Ponniyin Selvan: Part 2 Movie Synopsis: There is a plan in motion to assassinate the monarch and the two Chola dynasty princes on the same day. Can the Pandiya rebels, who are being led by the vengeful Nandhini, withstand the wrath of the Cholas?
Ponniyin Selvan: Part 2 Movie Review: Ponniyin Selvan: Part 2 by Mani Ratnam continues the story’s ill-fated romance between crown prince Aaditha Karikalan (Vikram) and Nandhini (Aishwarya Rai Bachchan), which was put in motion in the previous part. The director of PS2 shows us the blossoming of love between a prince and an orphan girl, as well as the heartache it leaves in the wake of them being separated by factors beyond their control, without saying too much through dialogue. PS2 opens with a prelude that depicts their romance when they were young.
In fact, up until the story’s finale, this doomed relationship keeps the story’s suspense high and propels the protagonists to take actions that have broad repercussions. Karikalan is unwilling to decline an invitation to the Kadambur palace, where his own chieftains conspired to assassinate him, although seeing that doing so could be foolish. His sister, Princess Kundhavai (Trisha), is motivated by the intrigue surrounding Nandhini’s ancestry. In the end, the Pandiya rebels, who have sworn an oath to avenge Karikalan, whose romance resulted in the assassination of their monarch, are repelled by the youthful prince Arulmozhi Varman (Jayam Ravi).
The film continues with the quick narrative we received in the second half of the previous movie up to the interval, progressing more like a swashbuckler. We see Vandhiyathevan’s (Karthi) brave attempts to stop the murder of Arulmozhi, who is receiving medical treatment in a monastery. We see a scorching love scene between Vandhiyathevan and Kundhavai, a beautiful reunion of the siblings, and an exciting pre-interval action scene that is a masterpiece in how to film mayhem while maintaining spatial clarity.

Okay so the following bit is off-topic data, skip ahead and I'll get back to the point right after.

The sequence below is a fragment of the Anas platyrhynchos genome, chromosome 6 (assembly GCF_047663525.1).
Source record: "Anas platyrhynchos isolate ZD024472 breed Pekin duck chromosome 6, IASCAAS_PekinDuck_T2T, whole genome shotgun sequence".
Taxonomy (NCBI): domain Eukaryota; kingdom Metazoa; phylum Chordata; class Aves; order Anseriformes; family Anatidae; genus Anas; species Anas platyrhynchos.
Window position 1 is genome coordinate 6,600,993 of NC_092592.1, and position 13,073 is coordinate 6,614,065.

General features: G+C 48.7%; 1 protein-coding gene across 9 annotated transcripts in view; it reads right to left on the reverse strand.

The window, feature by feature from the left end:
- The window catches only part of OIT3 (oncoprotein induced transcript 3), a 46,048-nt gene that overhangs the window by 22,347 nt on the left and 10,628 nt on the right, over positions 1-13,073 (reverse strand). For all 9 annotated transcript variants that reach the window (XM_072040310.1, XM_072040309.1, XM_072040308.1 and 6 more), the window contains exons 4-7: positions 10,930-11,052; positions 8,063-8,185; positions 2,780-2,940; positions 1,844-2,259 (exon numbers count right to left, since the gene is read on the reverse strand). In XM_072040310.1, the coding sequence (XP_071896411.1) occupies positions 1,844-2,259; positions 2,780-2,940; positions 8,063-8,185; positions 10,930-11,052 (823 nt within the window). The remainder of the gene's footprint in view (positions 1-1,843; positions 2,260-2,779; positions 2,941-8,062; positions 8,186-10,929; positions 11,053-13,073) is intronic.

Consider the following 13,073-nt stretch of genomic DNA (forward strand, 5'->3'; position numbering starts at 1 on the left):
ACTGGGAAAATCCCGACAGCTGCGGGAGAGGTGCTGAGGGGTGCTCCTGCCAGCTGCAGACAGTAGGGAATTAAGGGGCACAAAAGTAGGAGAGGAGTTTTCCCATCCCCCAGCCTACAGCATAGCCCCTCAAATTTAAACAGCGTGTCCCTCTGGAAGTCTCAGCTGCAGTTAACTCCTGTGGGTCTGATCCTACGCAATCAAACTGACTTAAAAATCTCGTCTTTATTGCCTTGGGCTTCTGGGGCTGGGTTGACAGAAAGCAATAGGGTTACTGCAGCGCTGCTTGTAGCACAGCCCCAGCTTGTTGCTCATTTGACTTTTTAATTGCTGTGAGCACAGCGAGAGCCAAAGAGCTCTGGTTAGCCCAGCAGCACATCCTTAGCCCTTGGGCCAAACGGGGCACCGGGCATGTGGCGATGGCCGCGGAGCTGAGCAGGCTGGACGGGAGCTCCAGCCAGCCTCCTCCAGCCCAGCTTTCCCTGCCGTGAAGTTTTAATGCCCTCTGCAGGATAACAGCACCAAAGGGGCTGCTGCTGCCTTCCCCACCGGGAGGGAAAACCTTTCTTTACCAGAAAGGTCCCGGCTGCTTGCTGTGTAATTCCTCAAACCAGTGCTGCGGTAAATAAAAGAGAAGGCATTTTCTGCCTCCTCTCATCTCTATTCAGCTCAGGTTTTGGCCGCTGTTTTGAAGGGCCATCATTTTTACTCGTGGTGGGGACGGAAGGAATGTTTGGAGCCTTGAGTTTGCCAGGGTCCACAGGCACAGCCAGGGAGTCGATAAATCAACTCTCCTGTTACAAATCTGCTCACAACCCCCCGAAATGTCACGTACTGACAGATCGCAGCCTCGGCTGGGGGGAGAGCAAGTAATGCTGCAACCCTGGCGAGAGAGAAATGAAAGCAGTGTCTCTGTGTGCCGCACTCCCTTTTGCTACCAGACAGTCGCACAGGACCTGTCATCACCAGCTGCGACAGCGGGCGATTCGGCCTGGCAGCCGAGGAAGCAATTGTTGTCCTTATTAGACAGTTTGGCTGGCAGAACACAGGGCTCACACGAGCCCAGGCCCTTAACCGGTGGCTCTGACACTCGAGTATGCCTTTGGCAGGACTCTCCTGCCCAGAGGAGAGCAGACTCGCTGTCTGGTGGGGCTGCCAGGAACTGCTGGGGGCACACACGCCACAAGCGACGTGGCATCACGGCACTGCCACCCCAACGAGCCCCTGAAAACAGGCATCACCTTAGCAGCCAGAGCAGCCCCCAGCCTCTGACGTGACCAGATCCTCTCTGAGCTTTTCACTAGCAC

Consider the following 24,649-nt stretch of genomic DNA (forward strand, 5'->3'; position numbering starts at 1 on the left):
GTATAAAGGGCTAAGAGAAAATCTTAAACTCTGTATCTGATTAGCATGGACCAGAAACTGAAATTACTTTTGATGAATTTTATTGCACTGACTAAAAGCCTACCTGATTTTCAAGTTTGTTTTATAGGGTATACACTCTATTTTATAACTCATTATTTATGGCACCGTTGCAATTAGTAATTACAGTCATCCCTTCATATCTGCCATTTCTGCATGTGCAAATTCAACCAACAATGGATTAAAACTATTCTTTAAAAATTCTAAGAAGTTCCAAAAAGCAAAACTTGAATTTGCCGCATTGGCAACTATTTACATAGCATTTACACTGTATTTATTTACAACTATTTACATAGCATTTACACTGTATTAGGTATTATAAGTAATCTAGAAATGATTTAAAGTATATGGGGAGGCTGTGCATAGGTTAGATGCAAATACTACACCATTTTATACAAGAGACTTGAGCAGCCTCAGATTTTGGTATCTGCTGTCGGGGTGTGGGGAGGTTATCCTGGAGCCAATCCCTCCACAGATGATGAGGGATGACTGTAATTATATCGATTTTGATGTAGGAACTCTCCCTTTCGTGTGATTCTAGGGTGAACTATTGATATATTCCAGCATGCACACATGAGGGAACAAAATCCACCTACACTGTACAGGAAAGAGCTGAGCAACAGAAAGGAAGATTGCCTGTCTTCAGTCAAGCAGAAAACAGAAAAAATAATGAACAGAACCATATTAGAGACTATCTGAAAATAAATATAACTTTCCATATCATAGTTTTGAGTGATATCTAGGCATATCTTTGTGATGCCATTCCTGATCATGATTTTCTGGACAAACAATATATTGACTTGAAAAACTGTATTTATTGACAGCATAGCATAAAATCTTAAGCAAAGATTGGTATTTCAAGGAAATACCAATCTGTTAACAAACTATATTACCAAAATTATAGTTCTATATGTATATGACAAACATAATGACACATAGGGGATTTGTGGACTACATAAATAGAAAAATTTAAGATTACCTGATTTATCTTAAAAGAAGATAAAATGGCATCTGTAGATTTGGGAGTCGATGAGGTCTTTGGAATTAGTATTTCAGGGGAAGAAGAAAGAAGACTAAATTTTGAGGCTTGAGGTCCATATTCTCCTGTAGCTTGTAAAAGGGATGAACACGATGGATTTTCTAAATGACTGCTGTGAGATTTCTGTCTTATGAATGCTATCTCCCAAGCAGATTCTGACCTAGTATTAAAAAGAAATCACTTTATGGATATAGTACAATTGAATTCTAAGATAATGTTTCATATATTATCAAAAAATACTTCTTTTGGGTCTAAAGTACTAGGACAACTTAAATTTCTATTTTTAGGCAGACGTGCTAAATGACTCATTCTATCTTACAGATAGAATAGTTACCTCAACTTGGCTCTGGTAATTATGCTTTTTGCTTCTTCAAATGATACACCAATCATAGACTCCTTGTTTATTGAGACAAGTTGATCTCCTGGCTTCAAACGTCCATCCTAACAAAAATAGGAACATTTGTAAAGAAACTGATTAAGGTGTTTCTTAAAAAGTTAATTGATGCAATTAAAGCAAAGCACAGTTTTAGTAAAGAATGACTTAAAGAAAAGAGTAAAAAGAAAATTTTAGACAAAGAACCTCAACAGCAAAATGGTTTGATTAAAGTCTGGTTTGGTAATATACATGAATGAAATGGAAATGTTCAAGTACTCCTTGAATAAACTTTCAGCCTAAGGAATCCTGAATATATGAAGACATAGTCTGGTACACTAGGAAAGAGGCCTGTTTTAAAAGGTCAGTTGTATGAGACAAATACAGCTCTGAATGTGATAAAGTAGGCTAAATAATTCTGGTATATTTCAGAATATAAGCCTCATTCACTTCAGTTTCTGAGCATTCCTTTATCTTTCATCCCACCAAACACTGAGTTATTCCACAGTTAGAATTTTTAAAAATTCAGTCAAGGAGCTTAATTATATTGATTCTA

The second half is primarily focused on Karikalan’s fate, and Mani Ratnam makes the eagerly awaited scene between Karikalan and Nandhini so terrifying and painful that we briefly lose track of the other characters. The performances by Vikram and Aishwarya in these scenes are excellent. Cinematographer Ravi Varman shot most of them in close-ups, which further emphasizes how vulnerable their characters are.
To be truthful, this emotional high has a significant influence on the climax since the events that occur after a major character dies fall short of the tension and drama the story had built up to that point. The proceedings also have a somewhat dismal tone due to how serious they are, which is unusual for historical epics, especially in the post-Baahubali era. Mani Ratnam adheres more closely to the spirit of Kalki’s writings, a fictionalized portrayal of historical figures with a strong emphasis on interpersonal drama, than those films, which were about superhuman, fictitious heroes. Although the action takes place in a palace, the grandeur is primarily created by the feelings of the people who inhabit it. Mani Ratnam appears to be aware of this as well since he chooses to include a battle scene at the conclusion to give viewers an immediate adrenaline rush. However, this climax lacks a solid emotional foundation and magnificent visual effects that would actually leave us feeling good.
The climax, though, is where everything fall flat the most. While the writers (Mani Ratnam, Jeyamohan, and Kumaravel) shrewdly give us a more agreeable twist, they fall short with the speech that Arulmozhi delivers in the end while making the ultimate sacrifice that makes him the titular hero of this sprawling epic. Even in Kalki’s book, we get a rather low-key ending with one too many twists.